OU coach Bob Stoops: New kickoff rules a 'good thing'

by Michael Baldwin Published: March 17, 2012
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College football coaching staffs face a philosophical decision how to approach new kickoff rules.

Attempting to minimize injuries, kickoffs have been moved up five yards, from the 30- to 35-yard line.

But if a coach asks their kicker to boom one through the end zone, touchbacks will be brought out to the 25-yard line instead of the 20. Coverage units also are prohibited from taking more than a five-yard running start.

“I think it's a good thing,” said Oklahoma coach Bob Stoops. “Anything to avoid those huge and major collisions is a positive.”

Stoops likes both sides, giving and taking touchbacks.

“If you don't have a good go at it then take a knee and take it out to the 25,” Stoops said. “It's positive. And it will eliminate some big injuries that happen to everybody.”

OU has had its fair share of injuries on kickoffs.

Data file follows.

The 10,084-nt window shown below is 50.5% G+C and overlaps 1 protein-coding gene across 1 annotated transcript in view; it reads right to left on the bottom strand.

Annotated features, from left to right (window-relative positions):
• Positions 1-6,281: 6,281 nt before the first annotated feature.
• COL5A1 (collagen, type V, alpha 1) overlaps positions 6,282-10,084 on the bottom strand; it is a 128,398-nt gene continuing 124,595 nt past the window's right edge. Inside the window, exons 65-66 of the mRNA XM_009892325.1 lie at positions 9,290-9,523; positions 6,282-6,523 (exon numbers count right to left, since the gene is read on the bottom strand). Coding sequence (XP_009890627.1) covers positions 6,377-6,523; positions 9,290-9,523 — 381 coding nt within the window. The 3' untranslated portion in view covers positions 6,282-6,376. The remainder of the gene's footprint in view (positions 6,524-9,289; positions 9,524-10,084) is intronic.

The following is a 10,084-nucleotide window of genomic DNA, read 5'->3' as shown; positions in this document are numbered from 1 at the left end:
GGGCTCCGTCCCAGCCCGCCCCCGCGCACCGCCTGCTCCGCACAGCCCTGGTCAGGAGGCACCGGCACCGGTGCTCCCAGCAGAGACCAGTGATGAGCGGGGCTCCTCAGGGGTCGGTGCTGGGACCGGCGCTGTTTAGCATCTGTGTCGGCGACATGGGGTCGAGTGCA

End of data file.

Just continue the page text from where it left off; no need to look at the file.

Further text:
Defensive end Ronnell Lewis last season suffered a strained knee on kickoff coverage. DeMarco Murray suffered a knee injury on an onside kick.

The new college rules announced last month won't eliminate injuries. But last season the NFL moved kickoffs up five yards, dramatically increasing touchbacks and reducing injuries.

Running backs coach Cale Gundy said OU's staff will discuss all options. Gundy believes many teams will take the trade off and have their defense take the field at the 25-yard line following touchbacks.

But OU punter Tress Way, who has kicked off in previous seasons, believes some kickers, including teammate Michael Hunnicutt, can be effective with a punter-like approach.

“The touchback rule at the 25 now is a big jump,” Way said. “If you hang it up there — and Hunnicutt can hang it up there for 4.0 or 4.1 seconds — I would try to kick it one or two (yards) deep into the end zone with some hang time because we have some freak athletes can run and hit somebody.


by Michael Baldwin
Reporter
Mike Baldwin has been a sports reporter for The Oklahoman since 1982. Mike graduated from Okmulgee High School in 1974 and attended Oklahoma Christian University, graduating with a journalism degree in 1978. Mike's first job was sports editor...
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